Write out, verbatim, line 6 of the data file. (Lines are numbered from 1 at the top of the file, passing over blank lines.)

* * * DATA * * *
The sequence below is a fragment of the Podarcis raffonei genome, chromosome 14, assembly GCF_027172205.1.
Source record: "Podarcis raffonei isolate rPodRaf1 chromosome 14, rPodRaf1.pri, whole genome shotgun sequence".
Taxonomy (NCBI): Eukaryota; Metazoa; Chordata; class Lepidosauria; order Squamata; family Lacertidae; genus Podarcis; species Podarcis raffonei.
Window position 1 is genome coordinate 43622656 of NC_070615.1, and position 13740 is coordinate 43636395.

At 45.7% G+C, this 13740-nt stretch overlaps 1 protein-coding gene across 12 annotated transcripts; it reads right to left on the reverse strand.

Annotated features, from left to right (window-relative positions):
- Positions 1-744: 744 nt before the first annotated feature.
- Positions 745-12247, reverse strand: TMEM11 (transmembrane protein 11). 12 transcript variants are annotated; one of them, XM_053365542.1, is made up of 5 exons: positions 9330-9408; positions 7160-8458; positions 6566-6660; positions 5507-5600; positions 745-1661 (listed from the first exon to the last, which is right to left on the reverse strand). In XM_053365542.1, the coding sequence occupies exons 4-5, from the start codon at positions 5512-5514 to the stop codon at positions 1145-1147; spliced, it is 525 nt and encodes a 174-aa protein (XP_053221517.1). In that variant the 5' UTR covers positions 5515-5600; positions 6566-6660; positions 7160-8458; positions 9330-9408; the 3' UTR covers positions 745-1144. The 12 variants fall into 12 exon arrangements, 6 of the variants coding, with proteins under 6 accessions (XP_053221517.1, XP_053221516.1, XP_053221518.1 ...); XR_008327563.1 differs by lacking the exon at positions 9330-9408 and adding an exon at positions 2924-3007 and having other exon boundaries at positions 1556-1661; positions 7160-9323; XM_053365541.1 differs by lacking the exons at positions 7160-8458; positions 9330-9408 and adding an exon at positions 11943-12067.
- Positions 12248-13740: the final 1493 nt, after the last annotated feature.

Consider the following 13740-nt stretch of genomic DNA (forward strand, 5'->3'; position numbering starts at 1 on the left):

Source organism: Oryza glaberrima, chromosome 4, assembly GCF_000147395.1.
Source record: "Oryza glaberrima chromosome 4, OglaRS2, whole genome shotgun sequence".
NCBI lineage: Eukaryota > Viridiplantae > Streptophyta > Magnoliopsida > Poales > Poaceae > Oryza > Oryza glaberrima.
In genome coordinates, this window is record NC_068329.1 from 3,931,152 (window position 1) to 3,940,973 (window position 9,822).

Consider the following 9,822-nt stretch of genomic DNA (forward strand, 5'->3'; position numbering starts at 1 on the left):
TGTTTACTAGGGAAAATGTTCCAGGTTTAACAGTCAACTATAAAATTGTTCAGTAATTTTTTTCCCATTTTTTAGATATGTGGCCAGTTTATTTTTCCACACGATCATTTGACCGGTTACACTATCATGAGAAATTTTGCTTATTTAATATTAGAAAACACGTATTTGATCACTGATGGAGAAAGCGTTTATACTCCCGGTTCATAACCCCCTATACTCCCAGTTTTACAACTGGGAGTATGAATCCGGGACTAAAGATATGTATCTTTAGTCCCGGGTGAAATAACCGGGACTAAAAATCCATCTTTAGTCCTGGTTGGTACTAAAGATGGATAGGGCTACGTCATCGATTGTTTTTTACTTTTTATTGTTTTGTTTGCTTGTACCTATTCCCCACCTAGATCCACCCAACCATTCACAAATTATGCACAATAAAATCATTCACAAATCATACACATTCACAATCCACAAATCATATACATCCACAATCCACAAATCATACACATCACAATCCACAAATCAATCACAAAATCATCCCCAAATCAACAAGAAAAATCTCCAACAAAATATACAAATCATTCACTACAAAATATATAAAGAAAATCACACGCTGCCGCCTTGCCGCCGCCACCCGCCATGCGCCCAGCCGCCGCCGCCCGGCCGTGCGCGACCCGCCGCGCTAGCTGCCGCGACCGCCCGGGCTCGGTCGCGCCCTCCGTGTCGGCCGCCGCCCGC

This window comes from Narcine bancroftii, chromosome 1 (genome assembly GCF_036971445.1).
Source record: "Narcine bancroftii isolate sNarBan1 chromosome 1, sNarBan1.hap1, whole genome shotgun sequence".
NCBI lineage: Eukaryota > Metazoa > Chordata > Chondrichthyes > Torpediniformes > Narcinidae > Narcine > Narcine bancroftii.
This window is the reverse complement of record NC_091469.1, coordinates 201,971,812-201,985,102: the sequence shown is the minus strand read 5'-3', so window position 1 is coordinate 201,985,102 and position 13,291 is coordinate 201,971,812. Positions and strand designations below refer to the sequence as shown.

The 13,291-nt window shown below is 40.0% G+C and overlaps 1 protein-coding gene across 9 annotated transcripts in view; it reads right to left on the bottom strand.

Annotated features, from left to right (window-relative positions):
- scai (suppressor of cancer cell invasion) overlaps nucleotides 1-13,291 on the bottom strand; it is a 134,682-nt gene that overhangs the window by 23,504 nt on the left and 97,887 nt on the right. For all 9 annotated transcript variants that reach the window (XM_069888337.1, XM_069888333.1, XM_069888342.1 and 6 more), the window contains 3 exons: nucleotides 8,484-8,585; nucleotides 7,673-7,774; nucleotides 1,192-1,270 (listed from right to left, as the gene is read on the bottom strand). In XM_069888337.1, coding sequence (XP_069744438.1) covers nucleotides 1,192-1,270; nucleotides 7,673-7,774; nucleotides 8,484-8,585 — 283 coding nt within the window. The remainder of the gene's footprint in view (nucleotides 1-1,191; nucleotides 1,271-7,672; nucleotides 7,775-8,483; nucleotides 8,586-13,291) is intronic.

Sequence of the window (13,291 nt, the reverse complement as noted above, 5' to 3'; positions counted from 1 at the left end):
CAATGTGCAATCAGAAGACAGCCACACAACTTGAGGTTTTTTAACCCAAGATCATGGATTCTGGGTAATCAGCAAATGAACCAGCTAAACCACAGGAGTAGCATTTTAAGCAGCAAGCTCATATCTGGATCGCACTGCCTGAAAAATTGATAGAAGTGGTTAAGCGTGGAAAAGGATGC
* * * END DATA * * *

Annotated features, from left to right (window-relative positions):